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Simms G3 Wader Celebrates 20 Years

From full-time career fishing guides to weekend warriors or once-a-year week-trippers, the G3 is a “workhorse wader.”

Simms G3 Wader Celebrates 20 Years

Over the past 20 years, Simms G3 waders have helped anglers catch countless fish by allowing them to stay comfortable in the water longer. (Darcy Bacha photo)

This article was originally titled "Time Tested" in the 2022 Gear Guide issue of Fly Fisherman magazine. 

At about the same time many of us started tying our own Pheasant Tails and Woolly Buggers, and having our first good streamer days, we also started shopping for Simms waders and other apparel. And over the past 20 years, many thousands have opted for G3 waders.

Simms’s G3 wader, the company’s flagship product in terms of longevity and sales volume, this year is celebrating 20 years of success and popularity.

“It’s probably our most iconic product,” Simms CEO Casey Sheahan says. “The G3 means a lot to a lot of people.”

The G3 name derived from being Simms’s third line of Gore-Tex waders (the first was Simms Gore-Tex Wader, then Gore-Tex Guide Wader). There have been seven or eight generations of the G3 (depending on how you define a generation), each of which aimed to raise the bar of what a fishing wader could be.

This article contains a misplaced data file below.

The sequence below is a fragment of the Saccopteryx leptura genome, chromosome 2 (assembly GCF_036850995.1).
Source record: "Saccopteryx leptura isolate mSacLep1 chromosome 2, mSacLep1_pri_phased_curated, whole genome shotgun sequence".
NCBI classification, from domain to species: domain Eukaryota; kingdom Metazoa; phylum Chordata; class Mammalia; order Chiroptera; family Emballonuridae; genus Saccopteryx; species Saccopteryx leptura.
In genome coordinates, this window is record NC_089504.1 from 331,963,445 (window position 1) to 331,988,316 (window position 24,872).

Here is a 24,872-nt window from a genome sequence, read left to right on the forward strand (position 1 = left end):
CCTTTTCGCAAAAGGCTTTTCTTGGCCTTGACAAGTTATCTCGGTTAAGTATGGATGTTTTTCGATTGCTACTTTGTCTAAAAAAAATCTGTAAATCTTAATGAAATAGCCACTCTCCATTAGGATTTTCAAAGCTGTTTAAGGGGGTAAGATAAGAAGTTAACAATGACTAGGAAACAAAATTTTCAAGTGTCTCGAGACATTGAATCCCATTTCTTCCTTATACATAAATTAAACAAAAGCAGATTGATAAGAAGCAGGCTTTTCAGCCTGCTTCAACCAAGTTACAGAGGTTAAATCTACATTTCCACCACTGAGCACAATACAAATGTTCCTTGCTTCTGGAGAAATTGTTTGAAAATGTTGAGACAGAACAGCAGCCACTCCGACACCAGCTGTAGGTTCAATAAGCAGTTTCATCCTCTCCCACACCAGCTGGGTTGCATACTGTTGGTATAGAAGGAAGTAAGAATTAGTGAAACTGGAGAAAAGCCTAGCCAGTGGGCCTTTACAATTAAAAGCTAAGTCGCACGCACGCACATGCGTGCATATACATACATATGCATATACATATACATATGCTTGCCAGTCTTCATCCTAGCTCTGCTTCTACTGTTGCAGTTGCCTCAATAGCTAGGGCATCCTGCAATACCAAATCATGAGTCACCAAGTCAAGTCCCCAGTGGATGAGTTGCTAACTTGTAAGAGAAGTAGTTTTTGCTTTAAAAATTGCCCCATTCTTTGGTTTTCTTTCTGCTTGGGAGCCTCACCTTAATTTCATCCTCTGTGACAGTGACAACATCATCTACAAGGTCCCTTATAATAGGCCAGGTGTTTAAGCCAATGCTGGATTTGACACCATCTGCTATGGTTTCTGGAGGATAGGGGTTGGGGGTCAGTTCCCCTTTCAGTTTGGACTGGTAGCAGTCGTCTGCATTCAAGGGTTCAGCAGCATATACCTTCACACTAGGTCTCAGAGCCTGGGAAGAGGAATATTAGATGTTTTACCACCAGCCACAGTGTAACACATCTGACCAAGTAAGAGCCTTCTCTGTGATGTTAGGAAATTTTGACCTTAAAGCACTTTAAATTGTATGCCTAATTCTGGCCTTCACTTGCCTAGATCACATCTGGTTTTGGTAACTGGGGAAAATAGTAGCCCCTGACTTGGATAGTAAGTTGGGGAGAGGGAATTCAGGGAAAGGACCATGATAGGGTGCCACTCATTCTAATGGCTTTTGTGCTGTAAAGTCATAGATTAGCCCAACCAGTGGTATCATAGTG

“Ultimately, we are always looking for a better solution,” said John Frazier, Simms’s manager of PR, content, and digital marketing.

The company was the creation of John Simms, a Jackson, Wyoming fishing guide. Its first neoprene waders rolled off the assembly line in 1980.

Los Angeles business consultant K.C. Walsh—in search of a different lifestyle and an escape from the city—purchased the company from John Simms in 1993, and relocated it to Bozeman, Montana, where it still produces waders today. Walsh was the president of Simms until 2017, when Simms brought on Sheahan, a former CEO of Patagonia, and Walsh transitioned to executive chairman.

20 Years of innovation

Waders have come a long way from the shiny rubber hip boots your grandfather wore, or even the oven-like neoprene overalls of your dad’s era. The single biggest leap was the introduction of Gore-Tex breathable fabric, which Simms began using as the main ingredient upon Walsh’s ownership in 1993. Frazier referred to this development as “the game changer.”

“It was a quantum leap,” said Product Line Manager Matt Carara, of the switch to Gore-Tex. “It gave anglers the ability to stay on the water longer. It’s like going from click-and-pawl reels to sealed drag. Going from fiberglass or bamboo to graphite rods.”

Gore-Tex breathability starts with a layer of what’s called expanded polytetrafluoroethylene (ePTFE) that has microscopic pores too small for water molecules to penetrate, but which does allow water vapor (sweat, in this case) to pass through. This fabric layer is combined with layers of polyester, polyurethane, and a tricot liner to increase durability while protecting against body oils that can break down some fabrics. The result is a pliable material that can withstand the rigors of intense outdoor use with a degree of comfort for the wearer. Unlike some other breathable fabrics, it is resistant to potentially harmful chemicals like gasoline, insect repellent, and sunscreen.